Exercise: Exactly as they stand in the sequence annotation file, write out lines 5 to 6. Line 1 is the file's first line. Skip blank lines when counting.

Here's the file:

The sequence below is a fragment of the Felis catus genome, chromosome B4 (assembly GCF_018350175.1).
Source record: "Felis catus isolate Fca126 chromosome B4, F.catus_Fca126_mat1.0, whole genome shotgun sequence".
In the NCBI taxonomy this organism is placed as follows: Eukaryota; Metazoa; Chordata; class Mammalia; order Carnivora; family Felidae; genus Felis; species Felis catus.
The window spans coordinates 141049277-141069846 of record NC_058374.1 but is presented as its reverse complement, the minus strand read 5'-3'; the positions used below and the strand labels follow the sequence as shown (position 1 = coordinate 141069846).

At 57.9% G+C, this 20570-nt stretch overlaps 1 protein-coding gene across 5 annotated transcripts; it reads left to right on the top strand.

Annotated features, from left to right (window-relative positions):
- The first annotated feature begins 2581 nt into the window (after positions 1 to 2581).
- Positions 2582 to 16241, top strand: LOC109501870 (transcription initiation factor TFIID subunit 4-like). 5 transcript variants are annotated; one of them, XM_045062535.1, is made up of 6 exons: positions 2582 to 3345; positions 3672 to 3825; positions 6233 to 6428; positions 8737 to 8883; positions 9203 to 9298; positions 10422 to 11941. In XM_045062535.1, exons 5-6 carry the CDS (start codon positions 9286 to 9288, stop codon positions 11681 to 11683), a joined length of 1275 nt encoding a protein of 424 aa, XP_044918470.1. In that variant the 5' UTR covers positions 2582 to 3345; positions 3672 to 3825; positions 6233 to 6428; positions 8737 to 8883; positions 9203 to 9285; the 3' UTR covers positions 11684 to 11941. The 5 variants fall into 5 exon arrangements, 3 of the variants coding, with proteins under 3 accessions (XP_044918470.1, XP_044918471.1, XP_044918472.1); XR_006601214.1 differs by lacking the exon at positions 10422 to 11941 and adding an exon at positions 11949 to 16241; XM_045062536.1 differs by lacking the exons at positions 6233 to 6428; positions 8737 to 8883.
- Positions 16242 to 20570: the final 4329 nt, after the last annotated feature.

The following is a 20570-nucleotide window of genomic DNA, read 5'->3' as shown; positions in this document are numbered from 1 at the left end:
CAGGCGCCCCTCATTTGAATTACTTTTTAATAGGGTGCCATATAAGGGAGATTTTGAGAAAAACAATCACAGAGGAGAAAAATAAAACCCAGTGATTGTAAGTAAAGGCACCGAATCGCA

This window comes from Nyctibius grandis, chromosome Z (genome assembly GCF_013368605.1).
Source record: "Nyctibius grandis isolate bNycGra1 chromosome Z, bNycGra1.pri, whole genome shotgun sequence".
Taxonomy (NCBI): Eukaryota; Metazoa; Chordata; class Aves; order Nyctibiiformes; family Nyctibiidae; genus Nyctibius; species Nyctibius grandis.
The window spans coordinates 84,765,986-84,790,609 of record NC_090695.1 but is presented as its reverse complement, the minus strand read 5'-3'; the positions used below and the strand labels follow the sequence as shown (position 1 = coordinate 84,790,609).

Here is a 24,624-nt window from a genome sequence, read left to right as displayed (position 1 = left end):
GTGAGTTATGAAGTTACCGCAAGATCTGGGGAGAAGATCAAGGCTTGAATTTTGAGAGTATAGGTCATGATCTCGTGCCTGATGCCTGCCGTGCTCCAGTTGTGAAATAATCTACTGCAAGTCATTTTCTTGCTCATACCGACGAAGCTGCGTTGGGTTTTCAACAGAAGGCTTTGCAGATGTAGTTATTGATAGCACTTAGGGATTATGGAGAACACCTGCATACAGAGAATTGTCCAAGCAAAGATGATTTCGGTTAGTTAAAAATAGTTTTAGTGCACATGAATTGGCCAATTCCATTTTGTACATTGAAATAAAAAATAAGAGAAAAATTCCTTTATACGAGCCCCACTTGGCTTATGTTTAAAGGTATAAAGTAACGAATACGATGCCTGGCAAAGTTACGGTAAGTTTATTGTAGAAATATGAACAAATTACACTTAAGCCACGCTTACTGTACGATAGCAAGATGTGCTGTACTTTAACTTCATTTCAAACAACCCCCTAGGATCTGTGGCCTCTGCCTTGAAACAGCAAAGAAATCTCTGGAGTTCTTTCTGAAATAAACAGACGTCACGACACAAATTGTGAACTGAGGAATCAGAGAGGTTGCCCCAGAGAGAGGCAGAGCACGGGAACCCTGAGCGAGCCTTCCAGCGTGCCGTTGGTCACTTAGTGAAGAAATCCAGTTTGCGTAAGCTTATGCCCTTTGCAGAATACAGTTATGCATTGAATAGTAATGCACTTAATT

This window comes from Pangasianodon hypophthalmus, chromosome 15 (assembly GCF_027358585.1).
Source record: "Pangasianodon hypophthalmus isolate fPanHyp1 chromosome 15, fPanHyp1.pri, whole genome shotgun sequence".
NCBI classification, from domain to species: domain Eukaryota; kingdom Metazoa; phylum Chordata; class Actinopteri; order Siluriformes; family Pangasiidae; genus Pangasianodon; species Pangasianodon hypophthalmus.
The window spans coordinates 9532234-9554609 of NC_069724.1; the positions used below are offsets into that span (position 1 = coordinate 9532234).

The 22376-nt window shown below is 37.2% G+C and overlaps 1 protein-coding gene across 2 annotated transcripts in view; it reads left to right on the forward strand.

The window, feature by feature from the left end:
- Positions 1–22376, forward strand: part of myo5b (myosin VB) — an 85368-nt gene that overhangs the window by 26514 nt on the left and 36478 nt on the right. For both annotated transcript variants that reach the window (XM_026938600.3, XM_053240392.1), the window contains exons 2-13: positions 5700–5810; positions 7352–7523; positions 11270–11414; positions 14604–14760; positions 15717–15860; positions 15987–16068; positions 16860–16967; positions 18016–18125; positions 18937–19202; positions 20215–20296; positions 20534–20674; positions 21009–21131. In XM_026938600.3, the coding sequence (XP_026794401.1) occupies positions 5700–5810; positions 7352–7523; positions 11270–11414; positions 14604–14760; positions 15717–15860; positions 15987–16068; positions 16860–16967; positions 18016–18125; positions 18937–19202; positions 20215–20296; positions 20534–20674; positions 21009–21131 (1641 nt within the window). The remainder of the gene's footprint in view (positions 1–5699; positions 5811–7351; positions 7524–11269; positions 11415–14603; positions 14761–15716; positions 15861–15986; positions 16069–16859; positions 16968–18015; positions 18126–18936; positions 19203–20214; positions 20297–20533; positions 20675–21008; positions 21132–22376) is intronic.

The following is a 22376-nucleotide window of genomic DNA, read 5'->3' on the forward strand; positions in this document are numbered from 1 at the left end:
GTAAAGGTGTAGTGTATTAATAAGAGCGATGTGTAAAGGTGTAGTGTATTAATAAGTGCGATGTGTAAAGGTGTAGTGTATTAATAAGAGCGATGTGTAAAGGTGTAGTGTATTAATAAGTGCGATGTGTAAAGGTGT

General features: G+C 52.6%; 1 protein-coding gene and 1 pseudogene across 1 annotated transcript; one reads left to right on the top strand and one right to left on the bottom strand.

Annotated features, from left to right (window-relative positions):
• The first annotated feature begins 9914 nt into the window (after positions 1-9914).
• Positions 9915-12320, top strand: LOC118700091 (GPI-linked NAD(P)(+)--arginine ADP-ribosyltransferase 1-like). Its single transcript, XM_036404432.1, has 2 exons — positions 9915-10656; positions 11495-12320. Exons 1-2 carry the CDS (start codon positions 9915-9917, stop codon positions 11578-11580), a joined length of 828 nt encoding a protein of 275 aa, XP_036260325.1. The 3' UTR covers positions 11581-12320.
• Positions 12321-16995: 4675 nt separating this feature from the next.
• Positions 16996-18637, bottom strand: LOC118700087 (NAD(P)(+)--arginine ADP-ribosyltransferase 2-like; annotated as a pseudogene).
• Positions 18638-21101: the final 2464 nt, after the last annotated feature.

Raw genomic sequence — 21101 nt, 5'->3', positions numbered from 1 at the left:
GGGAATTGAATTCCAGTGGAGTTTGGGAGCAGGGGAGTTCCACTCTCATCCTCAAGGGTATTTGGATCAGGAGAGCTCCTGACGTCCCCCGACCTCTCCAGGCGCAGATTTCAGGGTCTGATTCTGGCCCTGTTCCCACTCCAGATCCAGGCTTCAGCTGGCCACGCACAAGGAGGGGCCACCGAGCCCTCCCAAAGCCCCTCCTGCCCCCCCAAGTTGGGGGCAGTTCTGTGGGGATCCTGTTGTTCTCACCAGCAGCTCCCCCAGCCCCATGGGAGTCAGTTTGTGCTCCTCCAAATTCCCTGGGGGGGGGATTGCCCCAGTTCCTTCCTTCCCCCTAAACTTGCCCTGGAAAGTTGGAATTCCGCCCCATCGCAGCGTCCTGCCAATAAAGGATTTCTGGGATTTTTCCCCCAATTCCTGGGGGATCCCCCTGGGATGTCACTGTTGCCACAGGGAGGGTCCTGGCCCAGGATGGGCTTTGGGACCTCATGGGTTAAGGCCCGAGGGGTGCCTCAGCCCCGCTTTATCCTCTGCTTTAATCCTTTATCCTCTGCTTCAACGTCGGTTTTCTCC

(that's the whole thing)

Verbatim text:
At 57.9% G+C, this 20570-nt stretch overlaps 1 protein-coding gene across 5 annotated transcripts; it reads left to right on the top strand.

Annotated features, from left to right (window-relative positions):